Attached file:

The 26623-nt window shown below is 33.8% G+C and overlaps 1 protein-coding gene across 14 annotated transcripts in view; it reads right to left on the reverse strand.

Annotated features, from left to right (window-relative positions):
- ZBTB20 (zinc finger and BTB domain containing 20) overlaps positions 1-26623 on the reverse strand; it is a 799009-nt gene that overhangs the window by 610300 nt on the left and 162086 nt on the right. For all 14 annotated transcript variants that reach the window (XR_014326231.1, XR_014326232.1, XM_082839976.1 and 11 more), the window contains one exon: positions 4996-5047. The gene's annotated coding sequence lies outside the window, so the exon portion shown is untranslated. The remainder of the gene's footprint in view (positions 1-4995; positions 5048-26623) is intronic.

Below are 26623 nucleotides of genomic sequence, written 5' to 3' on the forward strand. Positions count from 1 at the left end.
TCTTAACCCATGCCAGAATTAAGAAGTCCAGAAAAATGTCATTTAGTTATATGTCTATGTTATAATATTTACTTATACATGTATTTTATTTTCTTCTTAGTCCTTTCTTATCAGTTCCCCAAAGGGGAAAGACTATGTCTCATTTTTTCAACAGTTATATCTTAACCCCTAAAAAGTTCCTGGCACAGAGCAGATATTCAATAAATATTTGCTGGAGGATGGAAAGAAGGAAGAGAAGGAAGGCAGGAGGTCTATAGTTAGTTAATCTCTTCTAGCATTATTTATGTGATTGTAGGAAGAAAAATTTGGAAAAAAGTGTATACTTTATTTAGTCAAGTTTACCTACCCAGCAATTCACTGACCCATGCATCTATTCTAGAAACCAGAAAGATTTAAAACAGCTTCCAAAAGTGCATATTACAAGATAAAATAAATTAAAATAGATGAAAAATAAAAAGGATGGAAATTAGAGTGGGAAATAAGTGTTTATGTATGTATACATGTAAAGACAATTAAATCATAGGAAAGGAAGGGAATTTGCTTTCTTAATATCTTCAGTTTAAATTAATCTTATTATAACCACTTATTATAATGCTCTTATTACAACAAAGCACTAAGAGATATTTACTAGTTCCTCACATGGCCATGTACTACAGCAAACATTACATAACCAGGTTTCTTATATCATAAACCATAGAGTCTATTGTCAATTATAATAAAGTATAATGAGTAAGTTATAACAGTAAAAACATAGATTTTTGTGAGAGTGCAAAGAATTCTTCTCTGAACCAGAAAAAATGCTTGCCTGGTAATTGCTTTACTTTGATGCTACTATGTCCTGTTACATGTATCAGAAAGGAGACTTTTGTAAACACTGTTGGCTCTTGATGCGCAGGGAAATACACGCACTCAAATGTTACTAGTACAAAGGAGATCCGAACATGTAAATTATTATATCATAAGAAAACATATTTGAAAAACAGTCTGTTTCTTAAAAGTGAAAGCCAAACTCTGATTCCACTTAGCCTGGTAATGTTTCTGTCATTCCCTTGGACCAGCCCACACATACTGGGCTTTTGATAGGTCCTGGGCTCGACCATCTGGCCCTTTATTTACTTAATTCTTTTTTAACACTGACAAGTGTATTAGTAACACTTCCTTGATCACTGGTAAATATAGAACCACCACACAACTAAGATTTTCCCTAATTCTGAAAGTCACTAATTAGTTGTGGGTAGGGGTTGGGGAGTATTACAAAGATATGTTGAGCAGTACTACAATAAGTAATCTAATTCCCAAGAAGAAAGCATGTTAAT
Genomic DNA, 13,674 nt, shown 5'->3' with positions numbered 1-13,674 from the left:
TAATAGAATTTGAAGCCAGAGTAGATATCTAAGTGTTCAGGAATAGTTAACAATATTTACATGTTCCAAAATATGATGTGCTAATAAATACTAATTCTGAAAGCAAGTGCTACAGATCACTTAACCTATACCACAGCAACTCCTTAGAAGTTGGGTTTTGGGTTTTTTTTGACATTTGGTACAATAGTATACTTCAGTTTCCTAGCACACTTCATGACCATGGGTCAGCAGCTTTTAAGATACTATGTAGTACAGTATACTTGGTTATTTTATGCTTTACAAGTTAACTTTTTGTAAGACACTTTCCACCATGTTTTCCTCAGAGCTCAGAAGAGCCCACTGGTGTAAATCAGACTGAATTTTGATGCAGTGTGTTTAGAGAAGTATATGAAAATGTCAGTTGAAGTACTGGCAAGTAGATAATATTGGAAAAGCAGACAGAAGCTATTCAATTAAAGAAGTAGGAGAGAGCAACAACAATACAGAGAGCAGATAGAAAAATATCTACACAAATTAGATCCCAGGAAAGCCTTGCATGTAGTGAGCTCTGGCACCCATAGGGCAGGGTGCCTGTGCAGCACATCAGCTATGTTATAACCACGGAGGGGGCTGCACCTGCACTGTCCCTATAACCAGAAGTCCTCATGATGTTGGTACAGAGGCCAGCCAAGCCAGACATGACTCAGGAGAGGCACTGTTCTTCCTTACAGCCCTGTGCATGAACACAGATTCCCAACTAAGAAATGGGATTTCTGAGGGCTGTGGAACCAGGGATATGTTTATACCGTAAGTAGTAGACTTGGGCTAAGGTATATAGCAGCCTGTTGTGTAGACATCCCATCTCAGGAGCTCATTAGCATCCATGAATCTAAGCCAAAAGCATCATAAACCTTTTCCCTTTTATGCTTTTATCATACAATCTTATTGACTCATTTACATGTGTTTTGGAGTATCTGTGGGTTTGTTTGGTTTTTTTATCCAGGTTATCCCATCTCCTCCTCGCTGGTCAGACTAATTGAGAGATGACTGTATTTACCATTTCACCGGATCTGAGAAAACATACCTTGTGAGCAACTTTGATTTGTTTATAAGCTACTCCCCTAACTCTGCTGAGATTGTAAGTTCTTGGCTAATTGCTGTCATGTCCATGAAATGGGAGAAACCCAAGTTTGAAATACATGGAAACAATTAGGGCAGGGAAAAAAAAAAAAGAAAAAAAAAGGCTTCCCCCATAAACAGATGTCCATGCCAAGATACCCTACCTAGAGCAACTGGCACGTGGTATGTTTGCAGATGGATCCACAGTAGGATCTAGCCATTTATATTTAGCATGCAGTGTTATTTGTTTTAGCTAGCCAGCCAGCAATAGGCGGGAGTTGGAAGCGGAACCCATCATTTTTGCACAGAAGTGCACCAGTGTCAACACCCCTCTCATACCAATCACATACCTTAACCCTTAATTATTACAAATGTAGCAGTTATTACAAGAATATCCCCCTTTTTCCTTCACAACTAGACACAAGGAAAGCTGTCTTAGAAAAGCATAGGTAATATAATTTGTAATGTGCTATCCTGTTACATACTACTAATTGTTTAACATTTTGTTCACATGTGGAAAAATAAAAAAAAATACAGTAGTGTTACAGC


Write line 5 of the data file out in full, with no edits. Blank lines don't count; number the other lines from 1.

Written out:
TCTTAACCCATGCCAGAATTAAGAAGTCCAGAAAAATGTCATTTAGTTATATGTCTATGTTATAATATTTACTTATACATGTATTTTATTTTCTTCTTAGTCCTTTCTTATCAGTTCCCCAAAGGGGAAAGACTATGTCTCATTTTTTCAACAGTTATATCTTAACCCCTAAAAAGTTCCTGGCACAGAGCAGATATTCAATAAATATTTGCTGGAGGATGGAAAGAAGGAAGAGAAGGAAGGCAGGAGGTCTATAGTTAGTTAATCTCTTCTAGCATTATTTATGTGATTGTAGGAAGAAAAATTTGGAAAAAAGTGTATACTTTATTTAGTCAAGTTTACCTACCCAGCAATTCACTGACCCATGCATCTATTCTAGAAACCAGAAAGATTTAAAACAGCTTCCAAAAGTGCATATTACAAGATAAAATAAATTAAAATAGATGAAAAATAAAAAGGATGGAAATTAGAGTGGGAAATAAGTGTTTATGTATGTATACATGTAAAGACAATTAAATCATAGGAAAGGAAGGGAATTTGCTTTCTTAATATCTTCAGTTTAAATTAATCTTATTATAACCACTTATTATAATGCTCTTATTACAACAAAGCACTAAGAGATATTTACTAGTTCCTCACATGGCCATGTACTACAGCAAACATTACATAACCAGGTTTCTTATATCATAAACCATAGAGTCTATTGTCAATTATAATAAAGTATAATGAGTAAGTTATAACAGTAAAAACATAGATTTTTGTGAGAGTGCAAAGAATTCTTCTCTGAACCAGAAAAAATGCTTGCCTGGTAATTGCTTTACTTTGATGCTACTATGTCCTGTTACATGTATCAGAAAGGAGACTTTTGTAAACACTGTTGGCTCTTGATGCGCAGGGAAATACACGCACTCAAATGTTACTAGTACAAAGGAGATCCGAACATGTAAATTATTATATCATAAGAAAACATATTTGAAAAACAGTCTGTTTCTTAAAAGTGAAAGCCAAACTCTGATTCCACTTAGCCTGGTAATGTTTCTGTCATTCCCTTGGACCAGCCCACACATACTGGGCTTTTGATAGGTCCTGGGCTCGACCATCTGGCCCTTTATTTACTTAATTCTTTTTTAACACTGACAAGTGTATTAGTAACACTTCCTTGATCACTGGTAAATATAGAACCACCACACAACTAAGATTTTCCCTAATTCTGAAAGTCACTAATTAGTTGTGGGTAGGGGTTGGGGAGTATTACAAAGATATGTTGAGCAGTACTACAATAAGTAATCTAATTCCCAAGAAGAAAGCATGTTAAT